November 7, 739 (traditional date): Willibrord, a missionary monk who was trained in Ireland and traveled over northwestern Europe, dies. Called the "Apostle of Frisia," he was highly instrumental in the conversions of Germany and Scandinavia (see issue 63: Conversion of the Vikings).
November 7, 1637: Anne Hutchinson is convicted of spreading heresy and banished from the Massachusetts Bay Colony. Her idea that believers are so united with the Holy Spirit that human categories (like moral law) are irrelevant, and her claim of direct revelation from the Holy Spirit rather than Scripture, caused many of her supporters (including influential minister John Cotton) to back off. Hutchinson was later killed in New York in an American Indian raid (see issue 41: The American Puritans).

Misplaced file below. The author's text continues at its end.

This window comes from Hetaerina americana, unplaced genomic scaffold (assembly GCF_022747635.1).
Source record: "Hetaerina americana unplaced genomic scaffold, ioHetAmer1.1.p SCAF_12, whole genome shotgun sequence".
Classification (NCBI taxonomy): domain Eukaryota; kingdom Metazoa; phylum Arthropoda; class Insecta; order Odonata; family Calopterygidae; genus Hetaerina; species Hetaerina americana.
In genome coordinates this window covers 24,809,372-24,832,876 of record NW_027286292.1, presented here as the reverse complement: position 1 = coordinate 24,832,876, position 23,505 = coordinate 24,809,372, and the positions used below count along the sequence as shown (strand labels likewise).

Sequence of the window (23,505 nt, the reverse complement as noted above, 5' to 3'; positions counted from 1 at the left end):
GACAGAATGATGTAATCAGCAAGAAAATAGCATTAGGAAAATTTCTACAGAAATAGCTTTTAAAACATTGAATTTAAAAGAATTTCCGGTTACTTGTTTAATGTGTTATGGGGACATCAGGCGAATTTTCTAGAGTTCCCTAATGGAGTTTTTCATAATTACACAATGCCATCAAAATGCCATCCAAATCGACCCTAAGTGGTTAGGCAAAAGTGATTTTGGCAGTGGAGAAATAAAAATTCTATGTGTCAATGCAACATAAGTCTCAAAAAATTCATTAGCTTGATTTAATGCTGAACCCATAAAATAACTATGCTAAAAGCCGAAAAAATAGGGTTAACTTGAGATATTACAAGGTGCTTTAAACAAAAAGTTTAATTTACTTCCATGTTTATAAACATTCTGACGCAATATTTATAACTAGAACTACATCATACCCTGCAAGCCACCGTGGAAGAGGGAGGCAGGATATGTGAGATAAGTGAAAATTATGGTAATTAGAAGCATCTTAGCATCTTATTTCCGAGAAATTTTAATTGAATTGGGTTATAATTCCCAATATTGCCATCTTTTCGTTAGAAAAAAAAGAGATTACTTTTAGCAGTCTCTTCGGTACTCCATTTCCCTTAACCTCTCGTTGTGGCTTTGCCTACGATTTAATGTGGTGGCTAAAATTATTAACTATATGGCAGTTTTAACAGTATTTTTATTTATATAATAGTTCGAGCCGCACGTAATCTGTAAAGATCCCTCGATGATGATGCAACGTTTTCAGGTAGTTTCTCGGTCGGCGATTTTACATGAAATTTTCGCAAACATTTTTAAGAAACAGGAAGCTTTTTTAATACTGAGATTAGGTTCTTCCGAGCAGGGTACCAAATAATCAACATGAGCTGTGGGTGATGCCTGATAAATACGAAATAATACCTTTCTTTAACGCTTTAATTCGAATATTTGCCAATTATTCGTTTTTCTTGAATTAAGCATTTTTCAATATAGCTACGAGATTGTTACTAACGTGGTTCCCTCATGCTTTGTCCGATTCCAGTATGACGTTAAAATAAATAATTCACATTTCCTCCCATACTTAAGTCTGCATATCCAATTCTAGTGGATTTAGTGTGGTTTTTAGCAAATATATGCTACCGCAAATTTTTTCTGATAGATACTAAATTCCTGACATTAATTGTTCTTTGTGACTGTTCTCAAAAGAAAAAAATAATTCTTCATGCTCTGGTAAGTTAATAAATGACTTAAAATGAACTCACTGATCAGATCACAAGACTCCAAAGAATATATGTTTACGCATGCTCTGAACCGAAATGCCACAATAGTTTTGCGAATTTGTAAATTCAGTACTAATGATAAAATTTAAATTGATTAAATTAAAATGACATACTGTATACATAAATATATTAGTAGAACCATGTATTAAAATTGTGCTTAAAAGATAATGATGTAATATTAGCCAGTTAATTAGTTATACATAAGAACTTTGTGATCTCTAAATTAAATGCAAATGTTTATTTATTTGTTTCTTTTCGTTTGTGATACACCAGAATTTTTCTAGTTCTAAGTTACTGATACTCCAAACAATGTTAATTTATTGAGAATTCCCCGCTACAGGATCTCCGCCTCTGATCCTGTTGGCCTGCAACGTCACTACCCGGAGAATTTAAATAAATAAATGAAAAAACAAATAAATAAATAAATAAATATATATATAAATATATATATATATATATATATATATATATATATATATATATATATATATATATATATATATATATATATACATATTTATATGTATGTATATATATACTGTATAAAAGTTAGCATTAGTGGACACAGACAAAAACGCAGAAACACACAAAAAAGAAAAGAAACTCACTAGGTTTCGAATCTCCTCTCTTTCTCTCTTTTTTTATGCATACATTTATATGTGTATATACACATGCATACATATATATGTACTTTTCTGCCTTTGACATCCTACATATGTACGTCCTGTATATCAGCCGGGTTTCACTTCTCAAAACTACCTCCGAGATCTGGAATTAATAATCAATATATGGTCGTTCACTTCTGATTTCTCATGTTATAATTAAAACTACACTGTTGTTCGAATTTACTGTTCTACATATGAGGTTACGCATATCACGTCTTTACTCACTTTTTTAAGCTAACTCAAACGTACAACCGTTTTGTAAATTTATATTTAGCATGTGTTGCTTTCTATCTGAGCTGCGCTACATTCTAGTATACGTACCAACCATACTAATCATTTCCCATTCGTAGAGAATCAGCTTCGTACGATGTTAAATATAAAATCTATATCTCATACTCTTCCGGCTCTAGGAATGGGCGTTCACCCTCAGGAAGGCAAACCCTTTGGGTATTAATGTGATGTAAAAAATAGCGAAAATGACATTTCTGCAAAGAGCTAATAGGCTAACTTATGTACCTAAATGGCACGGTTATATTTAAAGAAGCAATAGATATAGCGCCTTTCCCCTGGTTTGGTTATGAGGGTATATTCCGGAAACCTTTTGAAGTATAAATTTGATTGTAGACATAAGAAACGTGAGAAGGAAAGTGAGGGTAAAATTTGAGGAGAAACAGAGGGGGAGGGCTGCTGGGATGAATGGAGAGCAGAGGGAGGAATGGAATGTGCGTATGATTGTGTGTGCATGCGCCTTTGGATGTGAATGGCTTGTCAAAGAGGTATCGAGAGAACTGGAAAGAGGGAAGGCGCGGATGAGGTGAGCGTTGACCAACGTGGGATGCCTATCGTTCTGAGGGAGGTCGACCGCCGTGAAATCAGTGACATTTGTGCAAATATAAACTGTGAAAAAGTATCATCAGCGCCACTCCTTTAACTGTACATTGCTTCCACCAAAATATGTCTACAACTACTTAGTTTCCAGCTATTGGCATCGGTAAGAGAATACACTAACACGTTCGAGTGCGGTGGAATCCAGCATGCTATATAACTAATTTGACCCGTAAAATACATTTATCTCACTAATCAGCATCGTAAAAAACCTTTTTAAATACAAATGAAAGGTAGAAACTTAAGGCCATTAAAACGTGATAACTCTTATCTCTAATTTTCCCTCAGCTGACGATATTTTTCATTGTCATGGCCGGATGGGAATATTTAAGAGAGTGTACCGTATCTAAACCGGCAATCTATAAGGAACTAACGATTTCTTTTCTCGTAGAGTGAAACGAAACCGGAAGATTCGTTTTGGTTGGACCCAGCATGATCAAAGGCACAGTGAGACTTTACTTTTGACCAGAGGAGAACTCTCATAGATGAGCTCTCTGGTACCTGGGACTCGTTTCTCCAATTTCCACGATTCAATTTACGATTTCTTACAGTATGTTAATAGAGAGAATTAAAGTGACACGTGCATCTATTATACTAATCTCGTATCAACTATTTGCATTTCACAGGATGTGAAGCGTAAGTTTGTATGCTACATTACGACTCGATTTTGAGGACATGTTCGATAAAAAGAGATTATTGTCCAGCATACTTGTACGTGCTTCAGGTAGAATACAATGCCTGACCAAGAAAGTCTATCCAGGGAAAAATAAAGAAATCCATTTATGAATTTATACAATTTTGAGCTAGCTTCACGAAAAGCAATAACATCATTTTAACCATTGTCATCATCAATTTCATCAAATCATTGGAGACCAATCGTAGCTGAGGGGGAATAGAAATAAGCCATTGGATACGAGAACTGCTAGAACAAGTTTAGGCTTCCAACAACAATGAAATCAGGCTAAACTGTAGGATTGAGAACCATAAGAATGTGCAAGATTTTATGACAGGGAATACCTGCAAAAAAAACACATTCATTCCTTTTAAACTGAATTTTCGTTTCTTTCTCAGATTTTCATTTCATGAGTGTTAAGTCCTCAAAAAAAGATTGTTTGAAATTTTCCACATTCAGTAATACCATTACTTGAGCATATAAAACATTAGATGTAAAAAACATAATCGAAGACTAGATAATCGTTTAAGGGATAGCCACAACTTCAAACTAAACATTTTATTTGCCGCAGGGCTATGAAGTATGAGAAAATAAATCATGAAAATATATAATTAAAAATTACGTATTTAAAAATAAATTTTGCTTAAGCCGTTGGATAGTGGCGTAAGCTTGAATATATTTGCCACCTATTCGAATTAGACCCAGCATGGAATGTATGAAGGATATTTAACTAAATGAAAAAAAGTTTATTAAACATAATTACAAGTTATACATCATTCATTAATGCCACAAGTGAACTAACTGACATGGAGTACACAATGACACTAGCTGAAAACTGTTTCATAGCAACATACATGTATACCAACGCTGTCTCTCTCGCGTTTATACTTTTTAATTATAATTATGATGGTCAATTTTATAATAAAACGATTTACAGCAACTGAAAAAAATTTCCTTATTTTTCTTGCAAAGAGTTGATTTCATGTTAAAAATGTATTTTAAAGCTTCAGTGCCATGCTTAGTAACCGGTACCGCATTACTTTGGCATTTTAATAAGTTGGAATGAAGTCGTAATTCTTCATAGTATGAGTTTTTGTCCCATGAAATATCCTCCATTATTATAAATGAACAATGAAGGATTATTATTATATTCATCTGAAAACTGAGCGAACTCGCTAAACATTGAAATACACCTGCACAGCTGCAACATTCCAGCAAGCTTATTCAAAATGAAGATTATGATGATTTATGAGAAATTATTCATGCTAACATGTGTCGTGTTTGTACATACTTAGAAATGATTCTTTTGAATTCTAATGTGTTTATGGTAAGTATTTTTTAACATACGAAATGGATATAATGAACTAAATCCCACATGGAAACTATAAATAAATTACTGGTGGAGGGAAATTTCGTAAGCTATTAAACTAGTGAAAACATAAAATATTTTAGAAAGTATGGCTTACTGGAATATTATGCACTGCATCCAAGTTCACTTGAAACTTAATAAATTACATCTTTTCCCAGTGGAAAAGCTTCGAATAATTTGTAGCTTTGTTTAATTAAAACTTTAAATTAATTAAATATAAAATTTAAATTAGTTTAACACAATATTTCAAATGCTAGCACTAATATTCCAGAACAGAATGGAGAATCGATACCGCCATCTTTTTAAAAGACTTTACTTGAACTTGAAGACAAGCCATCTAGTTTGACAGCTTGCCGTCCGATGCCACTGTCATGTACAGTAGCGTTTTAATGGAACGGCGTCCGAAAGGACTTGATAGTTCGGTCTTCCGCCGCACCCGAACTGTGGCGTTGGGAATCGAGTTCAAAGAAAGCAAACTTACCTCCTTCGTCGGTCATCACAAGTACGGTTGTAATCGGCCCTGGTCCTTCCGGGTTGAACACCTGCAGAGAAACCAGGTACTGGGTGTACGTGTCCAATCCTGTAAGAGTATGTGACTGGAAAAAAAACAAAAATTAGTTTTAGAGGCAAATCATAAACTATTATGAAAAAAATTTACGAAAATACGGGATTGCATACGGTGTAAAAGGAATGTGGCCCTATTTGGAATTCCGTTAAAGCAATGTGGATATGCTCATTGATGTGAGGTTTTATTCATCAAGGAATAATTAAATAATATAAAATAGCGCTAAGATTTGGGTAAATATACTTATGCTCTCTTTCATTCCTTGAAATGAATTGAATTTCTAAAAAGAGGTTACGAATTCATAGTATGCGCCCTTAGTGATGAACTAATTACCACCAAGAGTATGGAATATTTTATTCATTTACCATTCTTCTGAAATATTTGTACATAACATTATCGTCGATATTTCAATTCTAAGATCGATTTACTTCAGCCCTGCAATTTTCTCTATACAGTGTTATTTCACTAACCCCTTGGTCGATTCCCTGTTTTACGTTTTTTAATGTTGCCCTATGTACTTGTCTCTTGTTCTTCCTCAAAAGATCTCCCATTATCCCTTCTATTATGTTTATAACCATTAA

November 7, 1837: Presbyterian minister and abolitionist Elijah Lovejoy is murdered in Alton, Illinois. A newspaper editor whose press was destroyed by vandals three times, he was accused of inciting slaves to revolt when he defended a black man burned at the stake by a mob. When another mob tried to burn down his warehouse, Lovejoy was shot trying to save it. His death helped to galvanize the abolitionist movement (see issue 33: Christianity and the Civil War).
January 20, 1541: A town meeting in Geneva ratifies John Calvin's plan to set up a church court that would meet weekly to judge offenders and maintain discipline (see issue 12: Calvin).
January 20, 1569: Miles Coverdale, publisher of the first printed English Bible and the man who completed William Tyndale's translation of the Old Testament, dies at 81 (see issue 43: How We Got Our Bible and issue 16: William Tyndale).
January 20, 1918: Following the Bolshevik Revolution, all church property in Russia ...